Colleen Jones is a nationally certified interpreter and presenter from Seattle, Washington. She holds undergraduate degrees from Cal Poly, San Luis Obispo, and Seattle Central Community College, and a master’s degree from Western Oregon University. Colleen’s interpreting work is focused on medical, business, and DeafBlind settings, and she has published research on the topics of gender bias and consumer orientation.

    Acknowledgements

    This study was originally published as my Master’s thesis at Western Oregon University. I am forever grateful for the support and guidance of my thesis committee members, Ellie Savidge, Amanda Smith, and Dr. Elisa Maroney.

    References

    Dean, R. K., & Pollard, R. Q. (2005). Consumers and service effectiveness in interpreting work: A practice profession perspective. In M. Marschark, R. Peterson, & E. A. Winston (Eds.), Sign language interpreting and interpreter education (pp. 259– 282). Retrieved from intrpr.github.io/library/dean-pollard-practiceprofessions.pdf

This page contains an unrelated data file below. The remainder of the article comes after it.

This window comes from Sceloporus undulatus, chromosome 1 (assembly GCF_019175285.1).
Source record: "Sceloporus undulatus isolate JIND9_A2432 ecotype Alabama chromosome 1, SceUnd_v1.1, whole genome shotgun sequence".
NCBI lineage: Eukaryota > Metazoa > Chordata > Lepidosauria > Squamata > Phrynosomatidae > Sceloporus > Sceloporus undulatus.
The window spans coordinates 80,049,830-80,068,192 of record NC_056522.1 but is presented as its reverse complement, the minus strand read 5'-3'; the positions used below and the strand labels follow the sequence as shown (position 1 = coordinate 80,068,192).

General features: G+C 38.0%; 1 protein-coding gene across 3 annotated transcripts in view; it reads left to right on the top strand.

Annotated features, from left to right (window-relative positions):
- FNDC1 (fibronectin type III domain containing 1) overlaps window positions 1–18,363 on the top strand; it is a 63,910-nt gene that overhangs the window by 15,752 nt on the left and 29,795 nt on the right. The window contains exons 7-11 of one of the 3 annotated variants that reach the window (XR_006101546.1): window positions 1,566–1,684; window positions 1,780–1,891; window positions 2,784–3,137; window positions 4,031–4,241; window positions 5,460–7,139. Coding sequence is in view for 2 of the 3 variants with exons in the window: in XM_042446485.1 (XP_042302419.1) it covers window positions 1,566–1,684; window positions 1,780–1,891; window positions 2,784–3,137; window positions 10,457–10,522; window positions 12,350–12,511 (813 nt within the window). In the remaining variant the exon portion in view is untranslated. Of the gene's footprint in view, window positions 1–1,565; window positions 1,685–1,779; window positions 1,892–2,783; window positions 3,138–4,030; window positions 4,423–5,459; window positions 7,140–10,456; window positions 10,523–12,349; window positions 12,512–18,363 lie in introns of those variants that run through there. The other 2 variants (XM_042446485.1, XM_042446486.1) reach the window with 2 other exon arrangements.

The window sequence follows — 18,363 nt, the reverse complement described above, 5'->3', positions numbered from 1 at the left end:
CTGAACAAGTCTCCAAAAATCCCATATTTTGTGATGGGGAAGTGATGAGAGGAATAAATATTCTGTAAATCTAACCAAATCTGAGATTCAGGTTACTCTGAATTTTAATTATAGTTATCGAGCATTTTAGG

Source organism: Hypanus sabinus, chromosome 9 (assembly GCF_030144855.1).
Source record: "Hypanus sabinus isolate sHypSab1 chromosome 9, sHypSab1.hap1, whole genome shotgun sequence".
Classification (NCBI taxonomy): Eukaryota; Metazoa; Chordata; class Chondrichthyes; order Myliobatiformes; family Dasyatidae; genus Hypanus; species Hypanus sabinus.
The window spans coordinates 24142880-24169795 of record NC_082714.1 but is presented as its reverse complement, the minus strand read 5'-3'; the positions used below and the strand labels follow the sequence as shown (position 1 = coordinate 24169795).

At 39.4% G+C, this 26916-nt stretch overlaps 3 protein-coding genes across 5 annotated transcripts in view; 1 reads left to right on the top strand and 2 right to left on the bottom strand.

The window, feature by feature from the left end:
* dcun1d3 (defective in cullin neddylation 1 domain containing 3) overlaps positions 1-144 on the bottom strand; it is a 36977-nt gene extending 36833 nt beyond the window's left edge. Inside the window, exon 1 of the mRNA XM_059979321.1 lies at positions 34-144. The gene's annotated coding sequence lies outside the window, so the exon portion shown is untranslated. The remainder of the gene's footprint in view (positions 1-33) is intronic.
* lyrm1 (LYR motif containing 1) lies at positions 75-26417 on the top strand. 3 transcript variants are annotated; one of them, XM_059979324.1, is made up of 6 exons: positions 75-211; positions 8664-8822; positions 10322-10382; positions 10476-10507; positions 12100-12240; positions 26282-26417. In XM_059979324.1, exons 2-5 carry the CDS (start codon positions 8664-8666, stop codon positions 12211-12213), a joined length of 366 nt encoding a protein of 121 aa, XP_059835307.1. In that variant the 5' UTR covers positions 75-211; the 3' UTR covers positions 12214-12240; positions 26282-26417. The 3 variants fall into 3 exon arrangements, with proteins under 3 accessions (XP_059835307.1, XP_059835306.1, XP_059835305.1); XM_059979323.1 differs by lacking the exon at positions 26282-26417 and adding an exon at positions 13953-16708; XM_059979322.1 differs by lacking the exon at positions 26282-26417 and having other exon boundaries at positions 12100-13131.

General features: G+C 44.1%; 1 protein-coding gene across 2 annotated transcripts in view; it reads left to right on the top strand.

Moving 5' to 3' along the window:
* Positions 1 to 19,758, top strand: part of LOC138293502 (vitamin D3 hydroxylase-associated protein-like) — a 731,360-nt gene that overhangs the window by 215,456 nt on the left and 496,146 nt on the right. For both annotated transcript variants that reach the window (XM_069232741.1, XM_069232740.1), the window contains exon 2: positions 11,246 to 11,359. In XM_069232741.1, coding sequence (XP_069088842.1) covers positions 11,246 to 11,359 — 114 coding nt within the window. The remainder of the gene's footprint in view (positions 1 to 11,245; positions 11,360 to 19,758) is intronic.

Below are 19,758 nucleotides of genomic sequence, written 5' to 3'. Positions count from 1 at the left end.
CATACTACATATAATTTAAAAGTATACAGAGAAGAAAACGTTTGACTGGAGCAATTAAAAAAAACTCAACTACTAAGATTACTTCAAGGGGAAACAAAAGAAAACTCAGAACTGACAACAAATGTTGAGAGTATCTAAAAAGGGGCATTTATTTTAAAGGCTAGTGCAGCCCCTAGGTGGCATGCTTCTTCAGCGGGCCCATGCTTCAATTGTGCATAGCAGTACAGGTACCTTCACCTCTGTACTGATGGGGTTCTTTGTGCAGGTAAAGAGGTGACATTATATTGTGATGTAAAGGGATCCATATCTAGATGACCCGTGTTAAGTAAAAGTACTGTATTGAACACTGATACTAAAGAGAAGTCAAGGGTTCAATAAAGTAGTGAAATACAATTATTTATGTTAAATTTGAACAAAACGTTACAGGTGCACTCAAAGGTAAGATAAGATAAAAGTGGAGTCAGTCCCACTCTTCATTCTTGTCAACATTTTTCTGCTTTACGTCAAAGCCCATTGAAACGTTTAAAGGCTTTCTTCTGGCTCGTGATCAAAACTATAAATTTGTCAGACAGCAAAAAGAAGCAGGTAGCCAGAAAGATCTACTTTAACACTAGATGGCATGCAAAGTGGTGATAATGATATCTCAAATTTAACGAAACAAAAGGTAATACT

Dean, R. K., Pollard, R. Q., & English, M. A. (2004). Observation-supervision in mental health interpreter training. CIT: Still shining after, 25, 55-75.

    Hsieh, E. (2010). Provider–interpreter collaboration in bilingual health care: Competitions of control over interpreter-mediated interactions. Patient Education and Counseling, 78(2), 154-159.

    Jones, C. (2017). Perception in American Sign Language interpreted interactions: Gender bias and consumer orientation (Master’s Thesis). Western Oregon University, Monmouth, Oregon. Retrieved from https://digitalcommons.wou.edu/theses/41/

    Jones, C. (2018, November). Perception in ASL Interpreted Interactions: Consumer Orientation. Paper presented at the Conference of Interpreter Trainers, Salt Lake City, UT. Retrieved from https://www.cit-asl.org/new/perception-in-asl-interpreted-interactions-consumer-orientation/